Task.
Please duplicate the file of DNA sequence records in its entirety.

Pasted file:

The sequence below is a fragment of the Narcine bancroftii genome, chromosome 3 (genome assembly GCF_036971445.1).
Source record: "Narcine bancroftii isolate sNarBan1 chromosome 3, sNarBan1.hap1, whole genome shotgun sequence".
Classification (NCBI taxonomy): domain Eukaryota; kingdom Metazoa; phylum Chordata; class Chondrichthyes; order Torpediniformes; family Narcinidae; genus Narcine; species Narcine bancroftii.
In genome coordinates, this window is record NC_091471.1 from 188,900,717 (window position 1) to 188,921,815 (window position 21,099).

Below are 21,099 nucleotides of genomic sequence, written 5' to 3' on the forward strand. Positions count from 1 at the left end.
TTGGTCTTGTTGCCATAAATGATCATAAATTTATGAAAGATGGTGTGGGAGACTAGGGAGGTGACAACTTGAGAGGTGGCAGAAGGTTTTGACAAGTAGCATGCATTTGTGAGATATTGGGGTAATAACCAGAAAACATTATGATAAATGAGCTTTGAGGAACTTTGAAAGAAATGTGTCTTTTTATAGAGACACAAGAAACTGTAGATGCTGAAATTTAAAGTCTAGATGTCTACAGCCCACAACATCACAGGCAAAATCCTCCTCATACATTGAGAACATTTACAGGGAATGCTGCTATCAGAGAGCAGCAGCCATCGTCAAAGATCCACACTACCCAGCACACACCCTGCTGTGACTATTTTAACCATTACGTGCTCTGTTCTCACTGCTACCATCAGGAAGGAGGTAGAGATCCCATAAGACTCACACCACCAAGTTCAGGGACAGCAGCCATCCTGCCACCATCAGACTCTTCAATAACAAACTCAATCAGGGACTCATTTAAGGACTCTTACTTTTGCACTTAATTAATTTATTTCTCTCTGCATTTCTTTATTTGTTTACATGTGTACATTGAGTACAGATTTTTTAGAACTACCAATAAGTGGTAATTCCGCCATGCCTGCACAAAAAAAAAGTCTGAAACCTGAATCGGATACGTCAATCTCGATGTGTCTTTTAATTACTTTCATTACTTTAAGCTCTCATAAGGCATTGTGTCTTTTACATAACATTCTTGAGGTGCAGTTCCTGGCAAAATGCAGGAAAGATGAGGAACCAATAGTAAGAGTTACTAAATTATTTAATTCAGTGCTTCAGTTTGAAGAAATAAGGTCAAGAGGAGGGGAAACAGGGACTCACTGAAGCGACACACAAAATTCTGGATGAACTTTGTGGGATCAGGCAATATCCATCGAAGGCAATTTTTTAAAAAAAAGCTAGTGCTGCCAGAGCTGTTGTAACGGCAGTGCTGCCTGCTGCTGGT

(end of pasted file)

The sequence below is a fragment of the Narcine bancroftii genome, chromosome 3 (genome assembly GCF_036971445.1).
Source record: "Narcine bancroftii isolate sNarBan1 chromosome 3, sNarBan1.hap1, whole genome shotgun sequence".
Classification (NCBI taxonomy): domain Eukaryota; kingdom Metazoa; phylum Chordata; class Chondrichthyes; order Torpediniformes; family Narcinidae; genus Narcine; species Narcine bancroftii.
In genome coordinates, this window is record NC_091471.1 from 188,900,717 (window position 1) to 188,921,815 (window position 21,099).

Below are 21,099 nucleotides of genomic sequence, written 5' to 3' on the forward strand. Positions count from 1 at the left end.
TTGGTCTTGTTGCCATAAATGATCATAAATTTATGAAAGATGGTGTGGGAGACTAGGGAGGTGACAACTTGAGAGGTGGCAGAAGGTTTTGACAAGTAGCATGCATTTGTGAGATATTGGGGTAATAACCAGAAAACATTATGATAAATGAGCTTTGAGGAACTTTGAAAGAAATGTGTCTTTTTATAGAGACACAAGAAACTGTAGATGCTGAAATTTAAAGTCTAGATGTCTACAGCCCACAACATCACAGGCAAAATCCTCCTCATACATTGAGAACATTTACAGGGAATGCTGCTATCAGAGAGCAGCAGCCATCGTCAAAGATCCACACTACCCAGCACACACCCTGCTGTGACTATTTTAACCATTACGTGCTCTGTTCTCACTGCTACCATCAGGAAGGAGGTAGAGATCCCATAAGACTCACACCACCAAGTTCAGGGACAGCAGCCATCCTGCCACCATCAGACTCTTCAATAACAAACTCAATCAGGGACTCATTTAAGGACTCTTACTTTTGCACTTAATTAATTTATTTCTCTCTGCATTTCTTTATTTGTTTACATGTGTACATTGAGTACAGATTTTTTAGAACTACCAATAAGTGGTAATTCCGCCATGCCTGCACAAAAAAAAAGTCTGAAACCTGAATCGGATACGTCAATCTCGATGTGTCTTTTAATTACTTTCATTACTTTAAGCTCTCATAAGGCATTGTGTCTTTTACATAACATTCTTGAGGTGCAGTTCCTGGCAAAATGCAGGAAAGATGAGGAACCAATAGTAAGAGTTACTAAATTATTTAATTCAGTGCTTCAGTTTGAAGAAATAAGGTCAAGAGGAGGGGAAACAGGGACTCACTGAAGCGACACACAAAATTCTGGATGAACTTTGTGGGATCAGGCAATATCCATCGAAGGCAATTTTTTAAAAAAAAGCTAGTGCTGCCAGAGCTGTTGTAACGGCAGTGCTGCCTGCTGCTGGT